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The Source: Black Holes, Sources of Inspiration and Science

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The black hole theory is one of the most famous in history. Whether you call it a frozen star, magic circle, or black star, black holes have captured the world’s imagination, inspiring everything from research to science fiction.

In her new book Black Hole, Marcia Bartusiak, an MIT Professor of Science Writing, explores the history of the black hole, the science behind the mystery, and its effects on astronomy. 

Although beloved today, black holes were not always well regarded in the scientific community.

Newtonians initially rejected the idea of huge, inescapable areas of space-time. Even Einstein was against the theory. Despite its opponents, black holes were finally accepted after 50 years of research and debate.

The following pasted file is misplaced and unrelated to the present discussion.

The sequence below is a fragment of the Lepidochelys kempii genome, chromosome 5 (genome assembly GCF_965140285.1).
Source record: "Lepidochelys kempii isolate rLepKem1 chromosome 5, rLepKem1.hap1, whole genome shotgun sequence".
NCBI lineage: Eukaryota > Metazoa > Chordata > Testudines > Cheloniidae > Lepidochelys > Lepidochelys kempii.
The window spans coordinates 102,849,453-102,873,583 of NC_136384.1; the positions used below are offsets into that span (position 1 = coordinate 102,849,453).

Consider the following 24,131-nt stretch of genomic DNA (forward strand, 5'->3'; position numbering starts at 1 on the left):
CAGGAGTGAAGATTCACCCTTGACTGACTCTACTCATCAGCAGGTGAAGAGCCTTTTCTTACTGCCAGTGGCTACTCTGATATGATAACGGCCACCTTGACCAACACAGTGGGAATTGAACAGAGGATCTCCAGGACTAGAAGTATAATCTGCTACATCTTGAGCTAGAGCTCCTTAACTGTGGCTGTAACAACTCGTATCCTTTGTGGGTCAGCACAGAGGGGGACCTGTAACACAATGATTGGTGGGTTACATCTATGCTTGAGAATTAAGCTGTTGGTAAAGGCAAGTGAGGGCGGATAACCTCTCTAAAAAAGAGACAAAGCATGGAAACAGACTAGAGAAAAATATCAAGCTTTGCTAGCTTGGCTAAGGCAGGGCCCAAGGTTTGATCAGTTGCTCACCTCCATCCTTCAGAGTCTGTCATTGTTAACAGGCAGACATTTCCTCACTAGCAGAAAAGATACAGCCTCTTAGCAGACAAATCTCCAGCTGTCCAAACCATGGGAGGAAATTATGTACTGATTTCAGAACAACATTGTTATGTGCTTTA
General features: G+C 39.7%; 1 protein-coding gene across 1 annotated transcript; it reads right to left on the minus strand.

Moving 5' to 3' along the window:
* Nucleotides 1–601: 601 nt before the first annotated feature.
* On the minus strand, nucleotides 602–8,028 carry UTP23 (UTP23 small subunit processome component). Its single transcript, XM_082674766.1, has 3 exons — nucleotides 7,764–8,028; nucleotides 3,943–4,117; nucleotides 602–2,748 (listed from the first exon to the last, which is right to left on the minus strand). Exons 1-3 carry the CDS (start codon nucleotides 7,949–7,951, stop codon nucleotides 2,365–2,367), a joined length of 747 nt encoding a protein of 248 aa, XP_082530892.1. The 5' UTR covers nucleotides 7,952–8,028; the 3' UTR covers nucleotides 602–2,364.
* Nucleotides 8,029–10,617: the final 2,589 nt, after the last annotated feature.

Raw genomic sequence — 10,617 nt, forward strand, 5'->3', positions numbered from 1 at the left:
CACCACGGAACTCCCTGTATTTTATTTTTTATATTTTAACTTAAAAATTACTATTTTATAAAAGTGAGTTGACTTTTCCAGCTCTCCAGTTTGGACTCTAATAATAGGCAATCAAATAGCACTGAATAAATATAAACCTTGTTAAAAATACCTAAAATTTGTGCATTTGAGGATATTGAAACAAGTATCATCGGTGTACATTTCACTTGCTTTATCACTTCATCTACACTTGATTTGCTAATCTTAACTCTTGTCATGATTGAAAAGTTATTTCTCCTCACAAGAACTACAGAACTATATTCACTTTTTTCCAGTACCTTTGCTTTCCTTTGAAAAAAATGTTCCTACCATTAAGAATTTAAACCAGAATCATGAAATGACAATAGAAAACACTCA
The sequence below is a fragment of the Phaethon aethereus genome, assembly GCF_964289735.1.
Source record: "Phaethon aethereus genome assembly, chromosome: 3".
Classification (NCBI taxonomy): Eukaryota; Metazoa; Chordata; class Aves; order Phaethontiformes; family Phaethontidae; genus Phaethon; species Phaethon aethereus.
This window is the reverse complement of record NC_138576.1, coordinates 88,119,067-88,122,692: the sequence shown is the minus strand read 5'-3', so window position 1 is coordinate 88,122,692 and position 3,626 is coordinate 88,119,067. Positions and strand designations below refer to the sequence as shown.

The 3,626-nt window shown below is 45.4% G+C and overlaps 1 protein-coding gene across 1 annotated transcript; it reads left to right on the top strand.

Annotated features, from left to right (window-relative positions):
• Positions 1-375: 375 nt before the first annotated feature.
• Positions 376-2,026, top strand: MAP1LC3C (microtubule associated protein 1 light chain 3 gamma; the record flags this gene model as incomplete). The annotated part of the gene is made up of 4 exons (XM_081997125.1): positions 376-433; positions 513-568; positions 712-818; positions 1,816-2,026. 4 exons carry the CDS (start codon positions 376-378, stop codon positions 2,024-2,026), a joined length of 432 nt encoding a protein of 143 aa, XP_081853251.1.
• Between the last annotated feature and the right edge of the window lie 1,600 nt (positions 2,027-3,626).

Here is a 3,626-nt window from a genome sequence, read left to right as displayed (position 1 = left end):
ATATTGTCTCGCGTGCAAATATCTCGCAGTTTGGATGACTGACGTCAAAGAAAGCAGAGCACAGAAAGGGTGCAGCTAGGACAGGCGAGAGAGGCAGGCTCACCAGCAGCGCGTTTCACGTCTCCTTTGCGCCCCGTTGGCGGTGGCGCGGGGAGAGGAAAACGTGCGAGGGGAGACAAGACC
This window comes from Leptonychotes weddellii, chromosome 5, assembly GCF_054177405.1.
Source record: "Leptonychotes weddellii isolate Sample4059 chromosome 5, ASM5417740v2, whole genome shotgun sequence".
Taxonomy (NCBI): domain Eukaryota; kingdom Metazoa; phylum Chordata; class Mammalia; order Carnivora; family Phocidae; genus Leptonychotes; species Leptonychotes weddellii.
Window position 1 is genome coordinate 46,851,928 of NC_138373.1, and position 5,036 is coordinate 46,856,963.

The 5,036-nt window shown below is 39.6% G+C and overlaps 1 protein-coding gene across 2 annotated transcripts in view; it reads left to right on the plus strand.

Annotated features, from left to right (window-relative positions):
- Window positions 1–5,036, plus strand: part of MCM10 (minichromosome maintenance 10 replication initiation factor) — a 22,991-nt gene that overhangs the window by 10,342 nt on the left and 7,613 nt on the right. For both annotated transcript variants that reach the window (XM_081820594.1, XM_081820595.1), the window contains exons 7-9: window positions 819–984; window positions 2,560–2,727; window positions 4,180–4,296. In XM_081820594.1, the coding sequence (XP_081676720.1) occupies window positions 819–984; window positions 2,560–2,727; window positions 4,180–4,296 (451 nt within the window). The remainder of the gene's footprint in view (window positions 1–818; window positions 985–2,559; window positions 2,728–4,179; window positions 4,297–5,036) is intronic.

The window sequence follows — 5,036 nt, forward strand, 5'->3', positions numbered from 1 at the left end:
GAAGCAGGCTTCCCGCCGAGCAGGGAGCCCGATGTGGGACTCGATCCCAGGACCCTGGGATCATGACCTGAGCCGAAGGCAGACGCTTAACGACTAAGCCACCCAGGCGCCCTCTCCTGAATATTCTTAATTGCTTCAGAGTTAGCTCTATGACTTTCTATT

The black hole has completely changed the field of astronomy. Combining this idea and gamma ray technology saved Einstein’s theories of relativity from scientific dismissal. Stephen Hawking has also become well known for his theories on the strange regions. The phenomenon has led to more discoveries about collapsing stars, gravity’s effects, and neutron stars. Black holes have made their mark on science, entered the public consciousness, and are still a huge source of questions, inspiration, and awe.

Guest: 

  • Marcia Bartusiak, MIT Professor of Science Writing and author of Black Hole: How an Idea Abandoned by Newtonians, Hated by Einstein, and Gambled on By Hawking Became Loved